The Heat, meanwhile, meet LeBron at the summit six years after he spurned them — a decision that enraged Pat Riley and left Miami to pick up the pieces after planning for LeBron’s return.

The rage faded fast. There is mutual respect now, and the joy of shared past triumphs. But tension remains — perhaps something akin to the extra competitive juice you feel facing a distant sibling who has outdone you over the past half-decade.

Riley and the Heat want championships, regardless of the opposition. They won’t say it out loud, but they would surely take special satisfaction toppling James.

The bigger-picture stakes are fun, and meaningful, but they won’t decide the series. Let’s look at the X’s and O’s that will.

Who does Bam Adebayo guard?

When the Lakers shift Anthony Davis to center, the answer is easy: Adebayo guards Davis, and the Heat can switch most LeBron-Davis pick-and-rolls — even if doing so leaves Jimmy Butler or Jae Crowder jostling with Davis.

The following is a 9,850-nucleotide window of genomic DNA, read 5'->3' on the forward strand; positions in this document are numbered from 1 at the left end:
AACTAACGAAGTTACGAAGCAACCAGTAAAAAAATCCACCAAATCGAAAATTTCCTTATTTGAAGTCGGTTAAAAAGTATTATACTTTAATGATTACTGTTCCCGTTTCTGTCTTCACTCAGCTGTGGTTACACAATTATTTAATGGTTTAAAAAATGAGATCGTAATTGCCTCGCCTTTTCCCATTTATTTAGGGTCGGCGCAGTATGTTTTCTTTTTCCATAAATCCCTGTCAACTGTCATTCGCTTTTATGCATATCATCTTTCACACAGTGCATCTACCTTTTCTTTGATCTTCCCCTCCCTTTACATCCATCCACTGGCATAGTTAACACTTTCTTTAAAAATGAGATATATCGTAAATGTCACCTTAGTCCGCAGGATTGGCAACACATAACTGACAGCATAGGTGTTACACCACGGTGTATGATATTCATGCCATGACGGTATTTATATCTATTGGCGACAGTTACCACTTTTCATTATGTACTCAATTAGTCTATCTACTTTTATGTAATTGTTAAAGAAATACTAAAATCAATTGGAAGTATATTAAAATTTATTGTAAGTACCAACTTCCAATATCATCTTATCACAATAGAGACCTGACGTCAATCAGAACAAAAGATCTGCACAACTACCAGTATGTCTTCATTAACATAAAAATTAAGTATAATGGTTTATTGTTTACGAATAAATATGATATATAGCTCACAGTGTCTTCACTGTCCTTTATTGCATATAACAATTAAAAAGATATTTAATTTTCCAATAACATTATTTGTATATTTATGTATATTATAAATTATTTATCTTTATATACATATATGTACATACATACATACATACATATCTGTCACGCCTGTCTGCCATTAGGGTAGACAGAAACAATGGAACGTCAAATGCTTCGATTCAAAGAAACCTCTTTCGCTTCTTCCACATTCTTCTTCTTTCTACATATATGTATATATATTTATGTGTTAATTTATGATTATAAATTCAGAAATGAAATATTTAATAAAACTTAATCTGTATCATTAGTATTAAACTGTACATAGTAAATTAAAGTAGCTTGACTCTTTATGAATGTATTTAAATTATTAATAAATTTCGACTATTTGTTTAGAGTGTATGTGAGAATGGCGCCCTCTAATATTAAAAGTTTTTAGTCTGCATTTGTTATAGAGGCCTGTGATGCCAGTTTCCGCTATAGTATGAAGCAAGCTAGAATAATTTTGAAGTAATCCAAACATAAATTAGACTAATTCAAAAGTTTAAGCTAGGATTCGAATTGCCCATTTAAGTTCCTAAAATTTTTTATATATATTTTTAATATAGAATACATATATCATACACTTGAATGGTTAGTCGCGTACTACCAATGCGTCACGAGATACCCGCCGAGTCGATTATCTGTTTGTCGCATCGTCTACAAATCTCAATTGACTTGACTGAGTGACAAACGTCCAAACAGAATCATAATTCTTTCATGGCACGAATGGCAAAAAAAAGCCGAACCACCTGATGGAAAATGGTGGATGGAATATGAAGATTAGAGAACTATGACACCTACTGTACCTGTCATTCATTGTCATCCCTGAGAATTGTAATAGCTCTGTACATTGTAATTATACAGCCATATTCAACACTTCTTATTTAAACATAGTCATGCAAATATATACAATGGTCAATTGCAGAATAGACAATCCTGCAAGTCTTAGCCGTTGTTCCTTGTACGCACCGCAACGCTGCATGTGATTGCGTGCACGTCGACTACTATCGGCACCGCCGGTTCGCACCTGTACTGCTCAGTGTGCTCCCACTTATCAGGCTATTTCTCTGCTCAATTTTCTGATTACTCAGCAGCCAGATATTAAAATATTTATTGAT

But despite all the clamor — including from here — for the Lakers to “go small,” there is really no statistical evidence the Lakers need to against anyone but the micro-ball Houston Rockets. The Lakers are plus-55 in 194 combined postseason minutes with the LeBron/Davis/Dwight Howard and LeBron/Davis/JaVale McGee groupings, per NBA.com. They are plus-21 in 123 minutes when LeBron and Davis play without any of Howard, McGee, or Markieff Morris. The LeBron/Morris/Davis trio — a tweener look — is a monstrous plus-38 in 68 minutes.

The Lakers will start big, and play a good chunk of the series that way. They are huge with LeBron, Davis, and a 7-foot center on the floor. It is one thing to watch it on TV, quite another to encounter all those limbs in person. Frank Vogel and the players have weaponized that size in smart ways. They can switch pick-and-rolls and double-team opposing stars — tactics they will sometimes use against Butler and Goran Dragic — knowing two fast and very large humans still lurk around the paint, ready to barricade the rim and leap at shooters.